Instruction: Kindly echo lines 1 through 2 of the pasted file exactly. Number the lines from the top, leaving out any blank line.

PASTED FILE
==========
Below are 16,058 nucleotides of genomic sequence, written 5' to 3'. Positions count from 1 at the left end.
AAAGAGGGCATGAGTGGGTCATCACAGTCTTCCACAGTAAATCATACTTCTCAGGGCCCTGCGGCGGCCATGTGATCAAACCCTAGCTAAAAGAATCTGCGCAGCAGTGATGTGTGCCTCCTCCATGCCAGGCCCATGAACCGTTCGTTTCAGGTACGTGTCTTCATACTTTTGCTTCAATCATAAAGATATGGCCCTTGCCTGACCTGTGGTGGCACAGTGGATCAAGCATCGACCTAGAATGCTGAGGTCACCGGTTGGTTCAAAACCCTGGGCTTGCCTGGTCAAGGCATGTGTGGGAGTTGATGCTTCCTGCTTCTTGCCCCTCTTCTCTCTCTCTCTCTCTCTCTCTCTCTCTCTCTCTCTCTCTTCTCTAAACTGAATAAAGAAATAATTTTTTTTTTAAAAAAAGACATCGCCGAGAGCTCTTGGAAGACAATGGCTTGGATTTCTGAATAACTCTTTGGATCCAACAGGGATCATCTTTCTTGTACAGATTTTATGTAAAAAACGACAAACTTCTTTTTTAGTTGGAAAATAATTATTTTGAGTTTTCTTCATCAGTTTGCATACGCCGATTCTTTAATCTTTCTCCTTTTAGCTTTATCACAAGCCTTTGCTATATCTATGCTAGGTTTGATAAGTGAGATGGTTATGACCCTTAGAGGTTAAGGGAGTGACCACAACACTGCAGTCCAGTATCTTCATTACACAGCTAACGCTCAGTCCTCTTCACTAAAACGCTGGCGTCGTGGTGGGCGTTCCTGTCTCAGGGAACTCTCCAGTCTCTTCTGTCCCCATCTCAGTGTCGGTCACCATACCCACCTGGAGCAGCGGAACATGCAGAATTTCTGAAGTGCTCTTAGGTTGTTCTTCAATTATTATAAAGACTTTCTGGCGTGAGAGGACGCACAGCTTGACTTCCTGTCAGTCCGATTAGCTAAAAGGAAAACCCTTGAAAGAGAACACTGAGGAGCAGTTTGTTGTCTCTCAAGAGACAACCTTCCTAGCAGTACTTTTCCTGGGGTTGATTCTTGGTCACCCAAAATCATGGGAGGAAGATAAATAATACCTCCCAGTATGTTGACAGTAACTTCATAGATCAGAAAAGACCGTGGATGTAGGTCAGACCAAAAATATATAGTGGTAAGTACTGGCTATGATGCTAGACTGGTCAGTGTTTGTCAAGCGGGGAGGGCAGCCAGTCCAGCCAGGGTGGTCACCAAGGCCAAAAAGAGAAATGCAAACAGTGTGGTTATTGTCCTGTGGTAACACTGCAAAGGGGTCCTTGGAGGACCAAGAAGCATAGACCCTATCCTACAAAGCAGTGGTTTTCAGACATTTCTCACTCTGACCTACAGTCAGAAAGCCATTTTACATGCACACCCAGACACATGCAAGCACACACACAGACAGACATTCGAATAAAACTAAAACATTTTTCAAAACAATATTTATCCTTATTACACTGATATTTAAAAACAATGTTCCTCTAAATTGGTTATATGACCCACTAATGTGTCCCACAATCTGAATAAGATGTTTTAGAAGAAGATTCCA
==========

Below are 16,058 nucleotides of genomic sequence, written 5' to 3'. Positions count from 1 at the left end.
AAAGAGGGCATGAGTGGGTCATCACAGTCTTCCACAGTAAATCATACTTCTCAGGGCCCTGCGGCGGCCATGTGATCAAACCCTAGCTAAAAGAATCTGCGCAGCAGTGATGTGTGCCTCCTCCATGCCAGGCCCATGAACCGTTCGTTTCAGGTACGTGTCTTCATACTTTTGCTTCAATCATAAAGATATGGCCCTTGCCTGACCTGTGGTGGCACAGTGGATCAAGCATCGACCTAGAATGCTGAGGTCACCGGTTGGTTCAAAACCCTGGGCTTGCCTGGTCAAGGCATGTGTGGGAGTTGATGCTTCCTGCTTCTTGCCCCTCTTCTCTCTCTCTCTCTCTCTCTCTCTCTCTCTCTCTCTCTCTTCTCTAAACTGAATAAAGAAATAATTTTTTTTTTAAAAAAAGACATCGCCGAGAGCTCTTGGAAGACAATGGCTTGGATTTCTGAATAACTCTTTGGATCCAACAGGGATCATCTTTCTTGTACAGATTTTATGTAAAAAACGACAAACTTCTTTTTTAGTTGGAAAATAATTATTTTGAGTTTTCTTCATCAGTTTGCATACGCCGATTCTTTAATCTTTCTCCTTTTAGCTTTATCACAAGCCTTTGCTATATCTATGCTAGGTTTGATAAGTGAGATGGTTATGACCCTTAGAGGTTAAGGGAGTGACCACAACACTGCAGTCCAGTATCTTCATTACACAGCTAACGCTCAGTCCTCTTCACTAAAACGCTGGCGTCGTGGTGGGCGTTCCTGTCTCAGGGAACTCTCCAGTCTCTTCTGTCCCCATCTCAGTGTCGGTCACCATACCCACCTGGAGCAGCGGAACATGCAGAATTTCTGAAGTGCTCTTAGGTTGTTCTTCAATTATTATAAAGACTTTCTGGCGTGAGAGGACGCACAGCTTGACTTCCTGTCAGTCCGATTAGCTAAAAGGAAAACCCTTGAAAGAGAACACTGAGGAGCAGTTTGTTGTCTCTCAAGAGACAACCTTCCTAGCAGTACTTTTCCTGGGGTTGATTCTTGGTCACCCAAAATCATGGGAGGAAGATAAATAATACCTCCCAGTATGTTGACAGTAACTTCATAGATCAGAAAAGACCGTGGATGTAGGTCAGACCAAAAATATATAGTGGTAAGTACTGGCTATGATGCTAGACTGGTCAGTGTTTGTCAAGCGGGGAGGGCAGCCAGTCCAGCCAGGGTGGTCACCAAGGCCAAAAAGAGAAATGCAAACAGTGTGGTTATTGTCCTGTGGTAACACTGCAAAGGGGTCCTTGGAGGACCAAGAAGCATAGACCCTATCCTACAAAGCAGTGGTTTTCAGACATTTCTCACTCTGACCTACAGTCAGAAAGCCATTTTACATGCACACCCAGACACATGCAAGCACACACACAGACAGACATTCGAATAAAACTAAAACATTTTTCAAAACAATATTTATCCTTATTACACTGATATTTAAAAACAATGTTCCTCTAAATTGGTTATATGACCCACTAATGTGTCCCACAATCTGAATAAGATGTTTTAGAAGAAGATTCCA